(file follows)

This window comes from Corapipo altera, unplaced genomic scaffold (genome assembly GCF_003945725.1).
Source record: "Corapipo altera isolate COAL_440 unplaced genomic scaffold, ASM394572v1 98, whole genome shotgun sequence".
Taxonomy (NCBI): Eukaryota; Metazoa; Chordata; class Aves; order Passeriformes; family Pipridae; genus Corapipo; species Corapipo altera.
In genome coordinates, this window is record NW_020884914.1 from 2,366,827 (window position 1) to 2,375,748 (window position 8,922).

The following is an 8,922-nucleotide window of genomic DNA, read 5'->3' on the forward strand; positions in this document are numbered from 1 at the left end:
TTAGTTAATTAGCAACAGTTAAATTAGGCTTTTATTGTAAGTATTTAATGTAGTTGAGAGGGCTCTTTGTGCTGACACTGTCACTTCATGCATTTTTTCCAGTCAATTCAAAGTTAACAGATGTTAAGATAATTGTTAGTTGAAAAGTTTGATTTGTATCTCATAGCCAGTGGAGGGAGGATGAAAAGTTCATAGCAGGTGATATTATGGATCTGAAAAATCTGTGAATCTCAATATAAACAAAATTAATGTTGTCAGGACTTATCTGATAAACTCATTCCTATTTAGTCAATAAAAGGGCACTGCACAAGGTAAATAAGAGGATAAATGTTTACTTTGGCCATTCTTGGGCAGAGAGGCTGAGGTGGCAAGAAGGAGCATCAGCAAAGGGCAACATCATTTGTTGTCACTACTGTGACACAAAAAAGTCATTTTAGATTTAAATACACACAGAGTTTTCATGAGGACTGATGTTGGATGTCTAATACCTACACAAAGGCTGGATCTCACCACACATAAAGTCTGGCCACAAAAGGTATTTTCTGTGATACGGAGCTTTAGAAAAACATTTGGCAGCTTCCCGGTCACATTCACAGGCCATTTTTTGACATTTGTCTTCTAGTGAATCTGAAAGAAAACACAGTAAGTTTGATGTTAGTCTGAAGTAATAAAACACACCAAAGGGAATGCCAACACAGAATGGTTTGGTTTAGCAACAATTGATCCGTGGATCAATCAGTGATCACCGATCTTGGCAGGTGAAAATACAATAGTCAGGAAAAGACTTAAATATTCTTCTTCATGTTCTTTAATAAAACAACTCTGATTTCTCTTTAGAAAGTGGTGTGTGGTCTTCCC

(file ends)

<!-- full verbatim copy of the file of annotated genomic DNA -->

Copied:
This window comes from Corapipo altera, unplaced genomic scaffold (genome assembly GCF_003945725.1).
Source record: "Corapipo altera isolate COAL_440 unplaced genomic scaffold, ASM394572v1 98, whole genome shotgun sequence".
Taxonomy (NCBI): Eukaryota; Metazoa; Chordata; class Aves; order Passeriformes; family Pipridae; genus Corapipo; species Corapipo altera.
In genome coordinates, this window is record NW_020884914.1 from 2,366,827 (window position 1) to 2,375,748 (window position 8,922).

The following is an 8,922-nucleotide window of genomic DNA, read 5'->3' on the forward strand; positions in this document are numbered from 1 at the left end:
TTAGTTAATTAGCAACAGTTAAATTAGGCTTTTATTGTAAGTATTTAATGTAGTTGAGAGGGCTCTTTGTGCTGACACTGTCACTTCATGCATTTTTTCCAGTCAATTCAAAGTTAACAGATGTTAAGATAATTGTTAGTTGAAAAGTTTGATTTGTATCTCATAGCCAGTGGAGGGAGGATGAAAAGTTCATAGCAGGTGATATTATGGATCTGAAAAATCTGTGAATCTCAATATAAACAAAATTAATGTTGTCAGGACTTATCTGATAAACTCATTCCTATTTAGTCAATAAAAGGGCACTGCACAAGGTAAATAAGAGGATAAATGTTTACTTTGGCCATTCTTGGGCAGAGAGGCTGAGGTGGCAAGAAGGAGCATCAGCAAAGGGCAACATCATTTGTTGTCACTACTGTGACACAAAAAAGTCATTTTAGATTTAAATACACACAGAGTTTTCATGAGGACTGATGTTGGATGTCTAATACCTACACAAAGGCTGGATCTCACCACACATAAAGTCTGGCCACAAAAGGTATTTTCTGTGATACGGAGCTTTAGAAAAACATTTGGCAGCTTCCCGGTCACATTCACAGGCCATTTTTTGACATTTGTCTTCTAGTGAATCTGAAAGAAAACACAGTAAGTTTGATGTTAGTCTGAAGTAATAAAACACACCAAAGGGAATGCCAACACAGAATGGTTTGGTTTAGCAACAATTGATCCGTGGATCAATCAGTGATCACCGATCTTGGCAGGTGAAAATACAATAGTCAGGAAAAGACTTAAATATTCTTCTTCATGTTCTTTAATAAAACAACTCTGATTTCTCTTTAGAAAGTGGTGTGTGGTCTTCCC